• There are a lot of different questions there. For instance, the rough bell shape of the graph is largely unrelated to how smooth it might appear.
– whuber
Jan 20, 2022 at 17:00
• @BCLC: (1) You ask about sample size growing to infinity but don't describe any sampling procedure - a charitable assumption is that you intend us to consider the sample data as composed of i.i.d. observations from a much larger population. If you've something else in mind, you need to explain what. (2) Yes - under uniform convergence the sample distribution function becomes as smooth as the population distribution function (however smooth that is, & whatever you might reasonably take to define smoothness). Jan 21, 2022 at 15:16

The question "What's the idea behind how more players means smoother?" invites us to explore the visual impression of smoothness of histograms obtained from larger and larger samples of a distribution that has a smooth density function.

### Histograms

To study the situation, suppose we fix a set of bins delimited by cutpoints once and for all, so that we aren't confused by the effects of changing bin widths. What this means is we will partition the real numbers according to a finite sequence of distinct values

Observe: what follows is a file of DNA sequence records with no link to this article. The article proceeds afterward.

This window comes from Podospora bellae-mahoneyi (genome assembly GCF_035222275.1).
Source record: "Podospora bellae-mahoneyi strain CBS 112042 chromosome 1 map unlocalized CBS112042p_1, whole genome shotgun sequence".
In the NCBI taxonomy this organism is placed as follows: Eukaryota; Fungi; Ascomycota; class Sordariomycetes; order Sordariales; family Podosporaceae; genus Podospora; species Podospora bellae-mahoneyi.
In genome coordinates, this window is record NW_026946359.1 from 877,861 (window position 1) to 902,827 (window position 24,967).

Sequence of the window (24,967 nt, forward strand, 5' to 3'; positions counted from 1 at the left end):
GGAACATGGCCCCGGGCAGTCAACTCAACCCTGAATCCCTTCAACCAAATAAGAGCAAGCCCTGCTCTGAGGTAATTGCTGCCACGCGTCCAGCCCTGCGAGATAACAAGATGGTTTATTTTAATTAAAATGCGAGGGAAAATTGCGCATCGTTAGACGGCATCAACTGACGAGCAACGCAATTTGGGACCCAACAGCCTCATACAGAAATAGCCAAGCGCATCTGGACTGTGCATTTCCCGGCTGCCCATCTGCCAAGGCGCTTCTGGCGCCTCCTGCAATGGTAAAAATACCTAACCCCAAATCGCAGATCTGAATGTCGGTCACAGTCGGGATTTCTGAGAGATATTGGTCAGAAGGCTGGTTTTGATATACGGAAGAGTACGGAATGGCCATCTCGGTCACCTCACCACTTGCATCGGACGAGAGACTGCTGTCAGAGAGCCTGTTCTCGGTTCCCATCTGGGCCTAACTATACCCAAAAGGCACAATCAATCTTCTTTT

$$-\infty = c_{-1} \lt c_0 \lt c_1 \lt \cdots \lt c_{b} \lt c_{b+1}=\infty$$

(the cutpoints) and, for any index $$i$$ from $$0$$ through $$b+1,$$ define bin $$i$$ to be the interval $$(c_{i-1}, c_i].$$ Bins $$0$$ and $$b+1$$ are infinite in extent and the others have finite widths $$h_i = c_{i} - c_{i-1}.$$

Given any dataset of numbers $$(x_1, x_2, \ldots, x_n),$$ all of which lie in the interval $$(c_1, c_b]$$ covered by the finite-width bins, we may construct a histogram to depict the relative frequencies of these numbers. The bin counts

$$k_i = \#\{x_i\mid c_{i-1}\lt x_i \le c_i\}$$

are expressed as proportions $$k_i/n$$ and then converted to densities per unit length $$q_i = (k_i/n) / h_i$$ and plotted as a bar chart. Thus, the bar erected over the interval $$(c_{i-1}, c_i]$$ has height $$q_i,$$ width $$h_i,$$ and consequently has an area of $$q_i h_i = k_i/n.$$ Histograms use area to depict proportions.